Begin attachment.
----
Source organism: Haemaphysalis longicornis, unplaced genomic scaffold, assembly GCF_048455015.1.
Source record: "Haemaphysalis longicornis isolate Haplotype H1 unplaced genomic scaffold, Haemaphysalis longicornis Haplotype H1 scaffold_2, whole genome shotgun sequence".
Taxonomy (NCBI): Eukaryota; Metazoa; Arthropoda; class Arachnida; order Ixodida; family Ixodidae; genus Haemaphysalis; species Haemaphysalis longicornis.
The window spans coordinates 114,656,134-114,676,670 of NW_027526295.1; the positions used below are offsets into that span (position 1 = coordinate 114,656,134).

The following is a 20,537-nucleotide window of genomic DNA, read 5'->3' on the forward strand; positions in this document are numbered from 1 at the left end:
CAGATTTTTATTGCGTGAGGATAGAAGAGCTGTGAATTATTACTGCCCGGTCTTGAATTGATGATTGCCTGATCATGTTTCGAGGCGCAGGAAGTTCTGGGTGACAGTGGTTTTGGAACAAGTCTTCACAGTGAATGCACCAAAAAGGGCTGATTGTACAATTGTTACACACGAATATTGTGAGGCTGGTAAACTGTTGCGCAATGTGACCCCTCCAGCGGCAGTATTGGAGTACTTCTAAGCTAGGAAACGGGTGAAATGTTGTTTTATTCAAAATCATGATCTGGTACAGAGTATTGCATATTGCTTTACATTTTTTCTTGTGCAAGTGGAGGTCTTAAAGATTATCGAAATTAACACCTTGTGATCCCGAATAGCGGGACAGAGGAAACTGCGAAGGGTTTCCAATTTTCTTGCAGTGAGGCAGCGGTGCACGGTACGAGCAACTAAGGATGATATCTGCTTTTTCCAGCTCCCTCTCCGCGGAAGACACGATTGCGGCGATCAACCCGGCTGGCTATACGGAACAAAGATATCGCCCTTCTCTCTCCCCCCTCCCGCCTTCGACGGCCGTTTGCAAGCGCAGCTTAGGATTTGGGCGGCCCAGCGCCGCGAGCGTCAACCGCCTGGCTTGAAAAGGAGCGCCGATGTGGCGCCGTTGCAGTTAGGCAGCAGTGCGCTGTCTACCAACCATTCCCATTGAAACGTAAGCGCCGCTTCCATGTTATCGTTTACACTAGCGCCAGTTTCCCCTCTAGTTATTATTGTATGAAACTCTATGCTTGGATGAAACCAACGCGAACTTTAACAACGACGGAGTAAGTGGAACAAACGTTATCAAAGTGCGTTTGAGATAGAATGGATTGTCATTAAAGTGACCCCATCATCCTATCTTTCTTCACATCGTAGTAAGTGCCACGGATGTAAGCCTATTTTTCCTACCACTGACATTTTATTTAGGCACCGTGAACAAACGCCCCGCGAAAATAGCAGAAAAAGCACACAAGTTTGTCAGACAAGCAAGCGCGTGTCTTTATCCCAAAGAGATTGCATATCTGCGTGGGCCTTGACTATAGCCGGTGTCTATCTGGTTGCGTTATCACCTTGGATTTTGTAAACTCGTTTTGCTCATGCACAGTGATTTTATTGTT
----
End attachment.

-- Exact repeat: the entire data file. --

Source organism: Haemaphysalis longicornis, unplaced genomic scaffold, assembly GCF_048455015.1.
Source record: "Haemaphysalis longicornis isolate Haplotype H1 unplaced genomic scaffold, Haemaphysalis longicornis Haplotype H1 scaffold_2, whole genome shotgun sequence".
Taxonomy (NCBI): Eukaryota; Metazoa; Arthropoda; class Arachnida; order Ixodida; family Ixodidae; genus Haemaphysalis; species Haemaphysalis longicornis.
The window spans coordinates 114,656,134-114,676,670 of NW_027526295.1; the positions used below are offsets into that span (position 1 = coordinate 114,656,134).

The following is a 20,537-nucleotide window of genomic DNA, read 5'->3' on the forward strand; positions in this document are numbered from 1 at the left end:
CAGATTTTTATTGCGTGAGGATAGAAGAGCTGTGAATTATTACTGCCCGGTCTTGAATTGATGATTGCCTGATCATGTTTCGAGGCGCAGGAAGTTCTGGGTGACAGTGGTTTTGGAACAAGTCTTCACAGTGAATGCACCAAAAAGGGCTGATTGTACAATTGTTACACACGAATATTGTGAGGCTGGTAAACTGTTGCGCAATGTGACCCCTCCAGCGGCAGTATTGGAGTACTTCTAAGCTAGGAAACGGGTGAAATGTTGTTTTATTCAAAATCATGATCTGGTACAGAGTATTGCATATTGCTTTACATTTTTTCTTGTGCAAGTGGAGGTCTTAAAGATTATCGAAATTAACACCTTGTGATCCCGAATAGCGGGACAGAGGAAACTGCGAAGGGTTTCCAATTTTCTTGCAGTGAGGCAGCGGTGCACGGTACGAGCAACTAAGGATGATATCTGCTTTTTCCAGCTCCCTCTCCGCGGAAGACACGATTGCGGCGATCAACCCGGCTGGCTATACGGAACAAAGATATCGCCCTTCTCTCTCCCCCCTCCCGCCTTCGACGGCCGTTTGCAAGCGCAGCTTAGGATTTGGGCGGCCCAGCGCCGCGAGCGTCAACCGCCTGGCTTGAAAAGGAGCGCCGATGTGGCGCCGTTGCAGTTAGGCAGCAGTGCGCTGTCTACCAACCATTCCCATTGAAACGTAAGCGCCGCTTCCATGTTATCGTTTACACTAGCGCCAGTTTCCCCTCTAGTTATTATTGTATGAAACTCTATGCTTGGATGAAACCAACGCGAACTTTAACAACGACGGAGTAAGTGGAACAAACGTTATCAAAGTGCGTTTGAGATAGAATGGATTGTCATTAAAGTGACCCCATCATCCTATCTTTCTTCACATCGTAGTAAGTGCCACGGATGTAAGCCTATTTTTCCTACCACTGACATTTTATTTAGGCACCGTGAACAAACGCCCCGCGAAAATAGCAGAAAAAGCACACAAGTTTGTCAGACAAGCAAGCGCGTGTCTTTATCCCAAAGAGATTGCATATCTGCGTGGGCCTTGACTATAGCCGGTGTCTATCTGGTTGCGTTATCACCTTGGATTTTGTAAACTCGTTTTGCTCATGCACAGTGATTTTATTGTT